Once EPA makes a decision on a petition, and publishes its decision in the Federal Register, the second stage of the petition process is triggered. At this point, parties who disagree with EPA's decision, whether it is a decision to grant or deny the petition, may file objections with EPA to the decision made. The objection stage gives parties a chance to seek review of EPA's decision before the Agency. This is an opportunity for parties to contest the conclusions EPA reached and the determinations underlying those conclusions. As an administrative review stage, it is not an opportunity to raise new issues or arguments or present facts or information that was available earlier. On the other hand, parties must do more than repeat the claims in the petition. The objection stage is the opportunity to challenge EPA's decision on the petition. An objection fails on its face if it does not identify aspects of EPA's decision believed to be in error and explain why EPA's decision is incorrect.
This two-stage process ensures that issues are fully aired before the Agency and a comprehensive record is compiled prior to judicial review. The sequential nature of the petition and objection process is essential for two reasons. The availability of administrative review before EPA gives EPA, as well as other parties, an opportunity to clearly define and articulate the complex science, policy, and legal issues involved in tolerance decisions. The two-stage process also is designed to make the administrative process as efficient as possible while still providing parties an opportunity for an adjudicatory hearing if needed. In the first stage, EPA is given the opportunity to resolve the issues raised by petition through a process similar to informal notice-and-comment rulemaking. Only material, factual issues that remain disputed following this first stage may be raised in a hearing request. Under this scheme, hearings, if needed, can focus on the key areas of factual dispute. Of course, the first stage of the petition process can only serve its winnowing function if parties are restricted at the second (objection) stage from raising new issues.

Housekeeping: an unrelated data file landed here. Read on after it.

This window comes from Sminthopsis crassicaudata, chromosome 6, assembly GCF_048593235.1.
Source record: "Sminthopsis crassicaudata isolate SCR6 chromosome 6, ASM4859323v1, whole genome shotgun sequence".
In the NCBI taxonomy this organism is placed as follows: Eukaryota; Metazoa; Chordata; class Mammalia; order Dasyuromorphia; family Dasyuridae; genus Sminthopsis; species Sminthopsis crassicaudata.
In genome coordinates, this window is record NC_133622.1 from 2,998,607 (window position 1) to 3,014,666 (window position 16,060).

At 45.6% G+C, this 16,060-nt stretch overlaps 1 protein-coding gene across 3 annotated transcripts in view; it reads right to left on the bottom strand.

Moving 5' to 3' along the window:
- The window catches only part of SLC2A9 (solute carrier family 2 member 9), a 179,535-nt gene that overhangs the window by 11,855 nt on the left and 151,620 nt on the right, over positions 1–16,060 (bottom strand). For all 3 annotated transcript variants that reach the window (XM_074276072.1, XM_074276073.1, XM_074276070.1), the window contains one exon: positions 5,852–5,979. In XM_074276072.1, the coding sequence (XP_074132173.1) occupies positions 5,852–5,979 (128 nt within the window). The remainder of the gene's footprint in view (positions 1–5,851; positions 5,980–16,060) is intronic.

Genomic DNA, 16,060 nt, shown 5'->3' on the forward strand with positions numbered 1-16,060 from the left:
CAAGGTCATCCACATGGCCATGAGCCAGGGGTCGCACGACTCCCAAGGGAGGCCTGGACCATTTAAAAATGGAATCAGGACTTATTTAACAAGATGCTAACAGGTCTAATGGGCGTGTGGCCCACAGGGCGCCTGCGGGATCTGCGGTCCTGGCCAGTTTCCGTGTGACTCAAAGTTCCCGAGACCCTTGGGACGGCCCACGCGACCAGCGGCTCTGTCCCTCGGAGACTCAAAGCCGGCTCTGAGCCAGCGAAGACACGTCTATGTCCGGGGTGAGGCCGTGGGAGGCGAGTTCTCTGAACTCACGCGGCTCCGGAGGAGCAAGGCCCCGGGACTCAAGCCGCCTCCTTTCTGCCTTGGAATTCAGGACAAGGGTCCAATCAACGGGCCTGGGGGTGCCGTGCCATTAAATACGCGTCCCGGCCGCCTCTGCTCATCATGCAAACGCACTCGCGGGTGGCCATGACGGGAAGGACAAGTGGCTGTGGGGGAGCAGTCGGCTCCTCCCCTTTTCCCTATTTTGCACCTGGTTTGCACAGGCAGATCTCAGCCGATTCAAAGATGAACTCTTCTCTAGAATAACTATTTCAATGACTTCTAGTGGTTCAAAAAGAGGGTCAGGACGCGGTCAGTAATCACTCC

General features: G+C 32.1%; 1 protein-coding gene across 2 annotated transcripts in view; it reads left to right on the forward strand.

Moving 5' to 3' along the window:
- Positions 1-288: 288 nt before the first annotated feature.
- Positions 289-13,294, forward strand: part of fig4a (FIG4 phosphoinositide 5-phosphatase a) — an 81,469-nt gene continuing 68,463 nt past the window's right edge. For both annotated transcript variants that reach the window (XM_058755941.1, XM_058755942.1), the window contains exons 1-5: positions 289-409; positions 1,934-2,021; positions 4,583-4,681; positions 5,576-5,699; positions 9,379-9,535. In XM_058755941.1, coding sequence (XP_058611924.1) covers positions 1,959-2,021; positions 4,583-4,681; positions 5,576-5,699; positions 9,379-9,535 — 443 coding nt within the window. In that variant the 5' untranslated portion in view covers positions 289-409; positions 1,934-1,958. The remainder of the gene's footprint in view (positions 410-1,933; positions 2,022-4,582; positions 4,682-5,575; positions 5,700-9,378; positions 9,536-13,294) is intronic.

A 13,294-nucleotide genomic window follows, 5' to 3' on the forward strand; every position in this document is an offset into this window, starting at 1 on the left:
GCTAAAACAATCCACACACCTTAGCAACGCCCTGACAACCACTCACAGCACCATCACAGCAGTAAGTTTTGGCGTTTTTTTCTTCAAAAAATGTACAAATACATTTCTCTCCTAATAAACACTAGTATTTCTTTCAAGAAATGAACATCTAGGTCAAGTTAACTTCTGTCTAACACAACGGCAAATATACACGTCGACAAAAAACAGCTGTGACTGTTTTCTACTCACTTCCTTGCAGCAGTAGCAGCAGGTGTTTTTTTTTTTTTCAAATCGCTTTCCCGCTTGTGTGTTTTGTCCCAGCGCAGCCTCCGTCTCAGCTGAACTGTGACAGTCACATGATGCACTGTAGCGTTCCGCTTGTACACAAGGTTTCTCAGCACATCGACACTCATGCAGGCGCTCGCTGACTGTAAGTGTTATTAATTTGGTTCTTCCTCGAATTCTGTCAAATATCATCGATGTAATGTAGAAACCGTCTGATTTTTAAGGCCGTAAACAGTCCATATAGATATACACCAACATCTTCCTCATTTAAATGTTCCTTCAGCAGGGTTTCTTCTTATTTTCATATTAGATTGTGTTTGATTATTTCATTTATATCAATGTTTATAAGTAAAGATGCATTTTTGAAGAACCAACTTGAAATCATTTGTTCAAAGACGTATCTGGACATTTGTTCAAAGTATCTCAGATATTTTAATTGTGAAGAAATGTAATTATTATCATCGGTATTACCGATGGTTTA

II. Background Back to Top
A. What action is the agency taking?
On November 6, 2008, the Natural Resources Defense Council (NRDC) filed with EPA a petition that, among other things, requested that EPA revoke all tolerances for the pesticide 2,4-dichlorophenoxyacetic acid (2,4-D) established under section 408 of the Federal Food, Drug, and Cosmetic Act (FFDCA), 21 U.S.C. 346a (Ref. 1). NRDC claims that EPA's conclusion outlined in the 2005 Reregistration Eligibility Decision (RED) for 2,4-D, which allowed 2,4-D to be reregistered and its tolerances retained, was based on a risk assessment that was deficient in regard to the toxicity of 2,4-D and the amount of human exposure to the chemical. Specific to 2,4-D tolerances, NRDC asserts that EPA failed to incorporate information on the endocrine disrupting effects of 2,4-D into its human health risk assessments; EPA disregarded data on neurotoxicity related to 2,4-D; EPA disregarded information showing that 2,4-D is mutagenic; EPA ignored data showing that dermal absorption of 2,4-D is enhanced by alcohol consumption, sunscreen, and DEET; and that EPA ignored the exposure of 2,4-D via breast milk to infants. Numerous studies are cited in the petition that NRDC claims supports its assertions. EPA has reviewed all of the studies cited by NRDC.